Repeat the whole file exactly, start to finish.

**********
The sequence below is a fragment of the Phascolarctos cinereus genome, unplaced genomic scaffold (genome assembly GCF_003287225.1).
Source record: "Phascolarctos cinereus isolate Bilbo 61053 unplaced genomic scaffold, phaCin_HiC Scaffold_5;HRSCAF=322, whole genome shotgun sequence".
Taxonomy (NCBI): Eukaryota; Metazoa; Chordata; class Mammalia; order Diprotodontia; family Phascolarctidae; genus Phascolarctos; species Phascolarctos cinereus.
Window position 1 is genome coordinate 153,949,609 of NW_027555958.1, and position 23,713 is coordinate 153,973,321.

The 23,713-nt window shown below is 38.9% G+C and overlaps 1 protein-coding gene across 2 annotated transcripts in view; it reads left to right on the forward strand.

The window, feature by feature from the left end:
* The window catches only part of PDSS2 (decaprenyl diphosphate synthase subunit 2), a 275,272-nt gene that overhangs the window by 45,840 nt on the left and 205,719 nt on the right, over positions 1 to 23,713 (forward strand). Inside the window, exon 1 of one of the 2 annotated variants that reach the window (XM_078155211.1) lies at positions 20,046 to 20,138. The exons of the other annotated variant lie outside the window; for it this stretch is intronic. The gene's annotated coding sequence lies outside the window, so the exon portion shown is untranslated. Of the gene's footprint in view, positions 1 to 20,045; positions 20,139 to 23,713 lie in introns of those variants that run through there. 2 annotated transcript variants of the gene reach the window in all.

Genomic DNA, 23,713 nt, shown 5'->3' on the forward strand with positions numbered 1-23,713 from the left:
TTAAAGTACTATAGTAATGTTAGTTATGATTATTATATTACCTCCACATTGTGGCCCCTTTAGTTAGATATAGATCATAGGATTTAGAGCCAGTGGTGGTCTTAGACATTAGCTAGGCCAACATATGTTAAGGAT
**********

The sequence below is a fragment of the Phascolarctos cinereus genome, unplaced genomic scaffold (genome assembly GCF_003287225.1).
Source record: "Phascolarctos cinereus isolate Bilbo 61053 unplaced genomic scaffold, phaCin_HiC Scaffold_5;HRSCAF=322, whole genome shotgun sequence".
Taxonomy (NCBI): Eukaryota; Metazoa; Chordata; class Mammalia; order Diprotodontia; family Phascolarctidae; genus Phascolarctos; species Phascolarctos cinereus.
Window position 1 is genome coordinate 153,949,609 of NW_027555958.1, and position 23,713 is coordinate 153,973,321.

The 23,713-nt window shown below is 38.9% G+C and overlaps 1 protein-coding gene across 2 annotated transcripts in view; it reads left to right on the forward strand.

The window, feature by feature from the left end:
* The window catches only part of PDSS2 (decaprenyl diphosphate synthase subunit 2), a 275,272-nt gene that overhangs the window by 45,840 nt on the left and 205,719 nt on the right, over positions 1 to 23,713 (forward strand). Inside the window, exon 1 of one of the 2 annotated variants that reach the window (XM_078155211.1) lies at positions 20,046 to 20,138. The exons of the other annotated variant lie outside the window; for it this stretch is intronic. The gene's annotated coding sequence lies outside the window, so the exon portion shown is untranslated. Of the gene's footprint in view, positions 1 to 20,045; positions 20,139 to 23,713 lie in introns of those variants that run through there. 2 annotated transcript variants of the gene reach the window in all.

Genomic DNA, 23,713 nt, shown 5'->3' on the forward strand with positions numbered 1-23,713 from the left:
TTAAAGTACTATAGTAATGTTAGTTATGATTATTATATTACCTCCACATTGTGGCCCCTTTAGTTAGATATAGATCATAGGATTTAGAGCCAGTGGTGGTCTTAGACATTAGCTAGGCCAACATATGTTAAGGAT